The rookie out of Missouri indicated he isn’t comfortable participating in the trend as a rookie, but he wouldn’t mind eventually partaking in a swap.
“I feel like most guys I see do jersey swaps are not rookies,” Morse said. “I don’t know what it takes to get another jersey or if it costs me money. I don’t really want to get in trouble, but I eventually would love to. I don’t feel like I’m in the right place to do that.”
When he finally reaches the comfort zone, Morse already knows who he will look for after a game.
“I think I’ll probably just go fellow Mizzou players in the NFL,” Morse said. “I’m sure I’ll build relationships over time and grab some other ones, but right now just fellow Mizzou players.”
While some players enjoy the postgame trend, not every player in the league embraces it.
Wide receiver Jason Avant, a 10th-year pro, was raised in Chicago and recalled a heated NBA rivalry to form his mentality.
“I grew up when the Detroit Pistons didn’t like the Chicago Bulls and you followed it a little bit,” Avant said. “You didn’t take pictures or exchanged jerseys after the game. It’s not my cup of tea.”
There is also the outcome of a game to consider.
“If I lost a game, I’m not going out there swapping jerseys,” Avant said. “That’s just my opinion, so that’s just it. I wish there was more grittiness to football.”
Outside of personal feelings, some NFL teams attempt to deter players from participating in jersey exchanges by incorporating fines.
Defensive lineman Nick Williams, who entered the league in 2013 as a seventh-round pick with the Pittsburgh Steelers, said his former team fines its players $1,500 if they give away their uniform top after a game.
The Chiefs hosted the Steelers in Week 7 and Williams got creative with his ex-teammates.
“I just got them to send me their jersey after the game,” Williams said. “I got (safety) Shamarko Thomas’ jersey, (defensive tackle) Steve McLendon’s jersey is coming, (offensive lineman) Chris Hubbard is supposed to be sending me his jersey.”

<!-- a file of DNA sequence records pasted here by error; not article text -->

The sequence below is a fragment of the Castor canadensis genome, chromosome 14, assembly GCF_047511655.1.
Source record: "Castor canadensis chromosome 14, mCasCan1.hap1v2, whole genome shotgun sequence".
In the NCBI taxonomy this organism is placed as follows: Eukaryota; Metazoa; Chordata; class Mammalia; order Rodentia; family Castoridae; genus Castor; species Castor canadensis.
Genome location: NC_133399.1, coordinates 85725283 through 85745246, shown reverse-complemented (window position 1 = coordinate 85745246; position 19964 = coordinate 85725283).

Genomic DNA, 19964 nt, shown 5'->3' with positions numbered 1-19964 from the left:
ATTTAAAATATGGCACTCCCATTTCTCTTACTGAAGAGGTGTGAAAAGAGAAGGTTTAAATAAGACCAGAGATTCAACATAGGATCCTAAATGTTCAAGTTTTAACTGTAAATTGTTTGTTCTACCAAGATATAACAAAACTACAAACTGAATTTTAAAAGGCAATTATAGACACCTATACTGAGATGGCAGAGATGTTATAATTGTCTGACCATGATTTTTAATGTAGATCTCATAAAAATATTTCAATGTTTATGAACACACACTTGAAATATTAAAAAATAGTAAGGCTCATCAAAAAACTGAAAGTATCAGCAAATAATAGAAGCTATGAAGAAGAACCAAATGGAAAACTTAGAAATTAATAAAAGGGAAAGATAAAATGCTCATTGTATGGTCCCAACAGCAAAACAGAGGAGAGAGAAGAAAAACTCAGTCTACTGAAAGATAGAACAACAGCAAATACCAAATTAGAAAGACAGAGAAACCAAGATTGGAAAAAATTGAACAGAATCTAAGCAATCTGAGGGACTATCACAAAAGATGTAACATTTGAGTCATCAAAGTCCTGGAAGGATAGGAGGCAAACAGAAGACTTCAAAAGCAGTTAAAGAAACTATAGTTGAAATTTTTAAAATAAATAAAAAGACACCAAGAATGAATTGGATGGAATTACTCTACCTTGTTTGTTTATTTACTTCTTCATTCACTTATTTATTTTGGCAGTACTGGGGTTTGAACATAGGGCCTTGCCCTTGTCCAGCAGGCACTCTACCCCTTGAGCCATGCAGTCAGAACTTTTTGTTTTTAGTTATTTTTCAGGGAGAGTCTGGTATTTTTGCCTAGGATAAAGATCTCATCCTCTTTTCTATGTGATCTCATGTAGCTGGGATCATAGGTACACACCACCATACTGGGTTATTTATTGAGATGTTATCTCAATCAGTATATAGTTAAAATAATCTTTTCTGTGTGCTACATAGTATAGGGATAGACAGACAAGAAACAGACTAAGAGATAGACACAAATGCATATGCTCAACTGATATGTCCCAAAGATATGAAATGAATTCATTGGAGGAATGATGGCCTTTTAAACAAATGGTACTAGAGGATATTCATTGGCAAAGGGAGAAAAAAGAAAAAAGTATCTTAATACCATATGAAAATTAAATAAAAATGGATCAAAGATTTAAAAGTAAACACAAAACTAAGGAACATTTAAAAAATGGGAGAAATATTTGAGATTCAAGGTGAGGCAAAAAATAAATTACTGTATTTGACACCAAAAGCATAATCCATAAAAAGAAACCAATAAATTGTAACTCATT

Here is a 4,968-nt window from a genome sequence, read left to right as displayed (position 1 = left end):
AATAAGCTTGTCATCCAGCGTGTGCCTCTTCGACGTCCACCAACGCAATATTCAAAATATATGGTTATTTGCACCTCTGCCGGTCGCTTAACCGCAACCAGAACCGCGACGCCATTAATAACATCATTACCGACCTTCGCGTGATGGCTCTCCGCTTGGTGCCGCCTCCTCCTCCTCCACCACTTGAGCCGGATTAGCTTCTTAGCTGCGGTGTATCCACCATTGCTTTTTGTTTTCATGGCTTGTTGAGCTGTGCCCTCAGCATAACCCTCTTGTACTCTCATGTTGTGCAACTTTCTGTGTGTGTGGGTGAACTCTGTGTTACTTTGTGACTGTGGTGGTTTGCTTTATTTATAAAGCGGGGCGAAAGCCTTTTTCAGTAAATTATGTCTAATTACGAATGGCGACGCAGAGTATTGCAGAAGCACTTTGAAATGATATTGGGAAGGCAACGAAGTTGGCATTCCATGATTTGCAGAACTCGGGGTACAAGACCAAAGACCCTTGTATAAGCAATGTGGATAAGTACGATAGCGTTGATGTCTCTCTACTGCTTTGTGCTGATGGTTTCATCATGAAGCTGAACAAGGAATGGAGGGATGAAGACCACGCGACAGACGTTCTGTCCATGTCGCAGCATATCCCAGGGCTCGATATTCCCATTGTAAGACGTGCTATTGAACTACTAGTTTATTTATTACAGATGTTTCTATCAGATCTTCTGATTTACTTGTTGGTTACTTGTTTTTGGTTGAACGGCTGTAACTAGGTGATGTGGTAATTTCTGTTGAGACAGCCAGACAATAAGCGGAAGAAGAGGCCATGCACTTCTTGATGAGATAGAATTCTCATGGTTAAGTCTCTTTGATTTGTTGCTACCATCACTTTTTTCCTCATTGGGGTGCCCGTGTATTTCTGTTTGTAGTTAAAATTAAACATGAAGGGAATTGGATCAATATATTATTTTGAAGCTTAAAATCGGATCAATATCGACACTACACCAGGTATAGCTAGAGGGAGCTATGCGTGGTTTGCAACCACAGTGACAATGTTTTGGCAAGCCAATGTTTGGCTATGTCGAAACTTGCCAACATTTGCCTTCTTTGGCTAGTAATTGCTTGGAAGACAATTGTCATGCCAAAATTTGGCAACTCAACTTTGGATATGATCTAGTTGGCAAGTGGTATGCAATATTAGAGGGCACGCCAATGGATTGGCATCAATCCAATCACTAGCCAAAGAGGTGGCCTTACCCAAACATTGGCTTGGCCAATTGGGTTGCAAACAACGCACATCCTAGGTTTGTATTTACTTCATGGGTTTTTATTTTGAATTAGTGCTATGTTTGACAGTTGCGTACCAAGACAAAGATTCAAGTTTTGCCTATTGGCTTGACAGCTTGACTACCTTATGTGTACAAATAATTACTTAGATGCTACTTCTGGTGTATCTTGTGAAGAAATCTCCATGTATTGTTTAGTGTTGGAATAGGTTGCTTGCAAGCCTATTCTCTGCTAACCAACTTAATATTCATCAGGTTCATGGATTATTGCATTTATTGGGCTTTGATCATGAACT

The Chiefs don’t fine their players for swapping jersey tops with opponents, according to a team spokesman. Instead, a Kansas City player ends up paying for any jersey he gives away.
Still, Howard points out attempting a transaction with a player on a team that hands down a monetary penalty presents a challenge.
“It gets harder to swap,” Howard said. “Some teams have a smaller fee; some teams have a big one. When it gets up to the $1,000 range, it’s pretty much you don’t even want to swap them. But that’s understandable because I don’t want them to take that out of my pocket either.”
Howard’s affinity with obtaining jerseys goes beyond opponents, as he also seeks out his teammates along the defensive line at the end of the season with his family in mind.
“One day I’ll be able to show my sons, look at these guys I know,” he said.
It is that sense of nostalgia that drives some players to take an extra step outside of a handshake and hug at the end of a game.
Santos said he hopes to eventually have a room full of helmets and framed jerseys dating back to his high school days as a way to stay connected to what he does now as an NFL player.
“One day it’s going to be over for all of us,” Santos said. “It’s always good to have those kinds of memorabilia to bring back the good memories.”